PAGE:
- A team of developers working on Bitcoin is implementing the 'statechains' concept.
- With statechains, you send private keys of Bitcoin wallets, instead of Bitcoin itself.
- It can work with the Lightning Network.
A team of Bitcoin developers yesterday announced that they are starting to implement the “statechains” concept—a way for people to bypass transaction times and costs by sending each other private keys instead of transferring Bitcoin between wallets.
Of course, if you were to hand over your private key to a Bitcoin wallet to your intended recipient, then you’d be able to keep a copy of that key, so you wouldn’t have been handing over the exclusive rights to that Bitcoin at all.
Handing over private keys might sound foolish, but statechains is a novel idea. Image: Shutterstock.
But if you first move that Bitcoin to the statechain, everything changes. You introduce a neutral third party into the mix, one who ensures the handover of the private key of the statechain Bitcoin wallet in such a way that only the recipient has access to the private key.
For this statechain transaction to occur, both the sender and the neutral party must give the transaction the green-light at once. They’ll only do so if the recipient asks them to.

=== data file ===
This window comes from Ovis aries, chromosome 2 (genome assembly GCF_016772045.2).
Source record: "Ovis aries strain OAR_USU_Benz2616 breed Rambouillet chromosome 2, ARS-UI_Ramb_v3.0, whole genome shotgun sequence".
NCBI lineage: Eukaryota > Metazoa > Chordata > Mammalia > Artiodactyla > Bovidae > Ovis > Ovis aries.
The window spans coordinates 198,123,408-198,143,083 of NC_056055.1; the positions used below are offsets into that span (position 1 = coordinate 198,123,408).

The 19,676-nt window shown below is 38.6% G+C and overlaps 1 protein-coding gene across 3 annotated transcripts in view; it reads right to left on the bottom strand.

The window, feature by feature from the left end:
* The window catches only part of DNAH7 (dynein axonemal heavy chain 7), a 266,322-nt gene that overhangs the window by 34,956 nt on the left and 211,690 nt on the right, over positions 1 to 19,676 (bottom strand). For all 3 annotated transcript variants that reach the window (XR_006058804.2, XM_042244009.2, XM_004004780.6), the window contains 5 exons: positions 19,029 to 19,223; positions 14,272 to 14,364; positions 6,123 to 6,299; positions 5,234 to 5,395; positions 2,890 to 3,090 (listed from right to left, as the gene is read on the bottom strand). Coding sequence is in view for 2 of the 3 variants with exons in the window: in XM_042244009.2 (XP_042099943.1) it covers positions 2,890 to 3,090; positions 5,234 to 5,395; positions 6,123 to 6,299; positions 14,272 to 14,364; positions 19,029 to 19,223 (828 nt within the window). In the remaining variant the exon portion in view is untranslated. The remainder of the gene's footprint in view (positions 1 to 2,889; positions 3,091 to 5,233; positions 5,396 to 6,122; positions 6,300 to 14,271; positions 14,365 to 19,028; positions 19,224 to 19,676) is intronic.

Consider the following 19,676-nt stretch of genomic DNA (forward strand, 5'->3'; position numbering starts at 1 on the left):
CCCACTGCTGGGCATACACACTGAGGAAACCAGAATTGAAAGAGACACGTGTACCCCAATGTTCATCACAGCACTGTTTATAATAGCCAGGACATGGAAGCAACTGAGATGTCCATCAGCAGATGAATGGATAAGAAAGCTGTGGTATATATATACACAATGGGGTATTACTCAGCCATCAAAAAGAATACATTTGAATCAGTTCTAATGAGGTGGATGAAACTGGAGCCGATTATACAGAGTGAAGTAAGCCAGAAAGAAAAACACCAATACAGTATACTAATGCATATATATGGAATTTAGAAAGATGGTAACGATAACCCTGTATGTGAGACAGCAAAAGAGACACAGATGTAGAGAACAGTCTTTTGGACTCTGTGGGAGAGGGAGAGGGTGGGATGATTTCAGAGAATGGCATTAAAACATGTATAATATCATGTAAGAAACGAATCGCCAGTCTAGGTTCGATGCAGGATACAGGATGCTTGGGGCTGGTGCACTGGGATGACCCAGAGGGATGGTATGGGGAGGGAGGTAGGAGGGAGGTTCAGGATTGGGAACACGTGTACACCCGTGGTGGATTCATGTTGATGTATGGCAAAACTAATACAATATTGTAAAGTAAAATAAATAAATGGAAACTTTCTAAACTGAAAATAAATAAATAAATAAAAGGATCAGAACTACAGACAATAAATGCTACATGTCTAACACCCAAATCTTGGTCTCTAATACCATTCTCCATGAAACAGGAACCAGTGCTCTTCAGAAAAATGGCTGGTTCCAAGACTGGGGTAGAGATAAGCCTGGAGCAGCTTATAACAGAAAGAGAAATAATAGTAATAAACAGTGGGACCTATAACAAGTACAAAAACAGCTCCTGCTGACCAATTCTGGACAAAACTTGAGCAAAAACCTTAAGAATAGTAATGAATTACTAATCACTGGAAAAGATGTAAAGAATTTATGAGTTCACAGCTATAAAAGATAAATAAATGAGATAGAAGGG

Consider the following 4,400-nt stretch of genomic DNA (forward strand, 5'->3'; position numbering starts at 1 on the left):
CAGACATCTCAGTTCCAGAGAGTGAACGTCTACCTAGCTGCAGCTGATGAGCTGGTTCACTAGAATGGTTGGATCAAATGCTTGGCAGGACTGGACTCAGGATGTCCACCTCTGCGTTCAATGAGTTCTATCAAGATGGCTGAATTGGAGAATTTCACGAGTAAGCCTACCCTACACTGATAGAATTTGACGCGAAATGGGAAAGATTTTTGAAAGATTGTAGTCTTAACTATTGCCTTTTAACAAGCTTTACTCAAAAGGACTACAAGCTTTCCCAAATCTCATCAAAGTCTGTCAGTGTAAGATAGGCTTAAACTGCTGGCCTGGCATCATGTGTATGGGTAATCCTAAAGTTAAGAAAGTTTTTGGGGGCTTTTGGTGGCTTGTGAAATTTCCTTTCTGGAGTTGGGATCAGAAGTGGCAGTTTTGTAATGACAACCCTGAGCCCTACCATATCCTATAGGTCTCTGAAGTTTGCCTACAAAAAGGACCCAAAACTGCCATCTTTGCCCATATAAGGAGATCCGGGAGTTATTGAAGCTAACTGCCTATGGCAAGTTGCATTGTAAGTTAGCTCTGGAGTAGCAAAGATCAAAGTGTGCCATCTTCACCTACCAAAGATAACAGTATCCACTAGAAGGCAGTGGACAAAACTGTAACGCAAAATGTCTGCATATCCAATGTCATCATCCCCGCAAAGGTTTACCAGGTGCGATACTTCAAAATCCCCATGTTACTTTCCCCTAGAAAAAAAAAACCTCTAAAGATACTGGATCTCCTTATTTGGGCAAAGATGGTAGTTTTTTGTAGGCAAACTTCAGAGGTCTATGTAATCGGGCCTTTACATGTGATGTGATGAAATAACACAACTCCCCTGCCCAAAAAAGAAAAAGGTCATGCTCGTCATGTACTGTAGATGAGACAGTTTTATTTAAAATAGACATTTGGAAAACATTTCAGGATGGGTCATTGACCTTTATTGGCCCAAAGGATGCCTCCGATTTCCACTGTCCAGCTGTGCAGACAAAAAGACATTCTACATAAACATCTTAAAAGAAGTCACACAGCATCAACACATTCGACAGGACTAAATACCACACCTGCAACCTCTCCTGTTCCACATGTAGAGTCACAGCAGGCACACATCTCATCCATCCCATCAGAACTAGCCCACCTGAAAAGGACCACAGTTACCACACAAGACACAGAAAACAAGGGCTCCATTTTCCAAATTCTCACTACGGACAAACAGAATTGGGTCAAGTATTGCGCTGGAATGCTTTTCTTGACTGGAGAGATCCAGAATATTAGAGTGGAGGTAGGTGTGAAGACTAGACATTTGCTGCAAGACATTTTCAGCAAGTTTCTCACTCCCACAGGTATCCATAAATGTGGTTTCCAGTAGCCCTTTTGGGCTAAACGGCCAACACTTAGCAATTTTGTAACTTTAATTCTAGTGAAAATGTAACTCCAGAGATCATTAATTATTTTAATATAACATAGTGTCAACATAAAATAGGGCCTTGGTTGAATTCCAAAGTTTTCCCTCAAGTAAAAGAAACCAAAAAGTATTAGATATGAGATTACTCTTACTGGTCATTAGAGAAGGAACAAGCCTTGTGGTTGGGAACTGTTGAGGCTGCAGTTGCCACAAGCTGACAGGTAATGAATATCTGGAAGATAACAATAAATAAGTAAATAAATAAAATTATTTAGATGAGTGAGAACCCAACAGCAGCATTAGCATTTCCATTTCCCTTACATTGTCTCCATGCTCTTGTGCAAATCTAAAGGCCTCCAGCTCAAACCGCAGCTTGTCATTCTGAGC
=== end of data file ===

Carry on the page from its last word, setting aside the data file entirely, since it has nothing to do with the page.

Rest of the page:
The idea has been knocking about since October 2018, when developer Ruben Somsen unveiled the idea at a conference in Tokyo. But Somsen’s concepts would require “features not currently available in Bitcoin,” according to Tom Trevethan, CTO of blockchain company Commerce Block, whose team is implementing the concept.
Trevethan has started to work on a modified version of the concept that “would work with current Bitcoin functionality.” He’s not sure exactly how it would work just yet, and wrote on the Bitcoin developer mailing list that he’s looking for “some feedback.”
Joining the fight
Trevethan is not the first to consider ways to make the increase the efficiency of sending Bitcoin and reduce transaction costs. The Bitcoin Lightning Network, another payment network that sits atop the Bitcoin blockchain, was launched in 2018.
It works by letting users send money to each other without first requiring these transactions to be verified on the Bitcoin blockchain.
Instead, the network quickly performs brief verification checks about the transactions—just enough for the transaction to take place—and completes the settlement later on.
Trevethan added that the statechains will be compatible with the Lightning Network.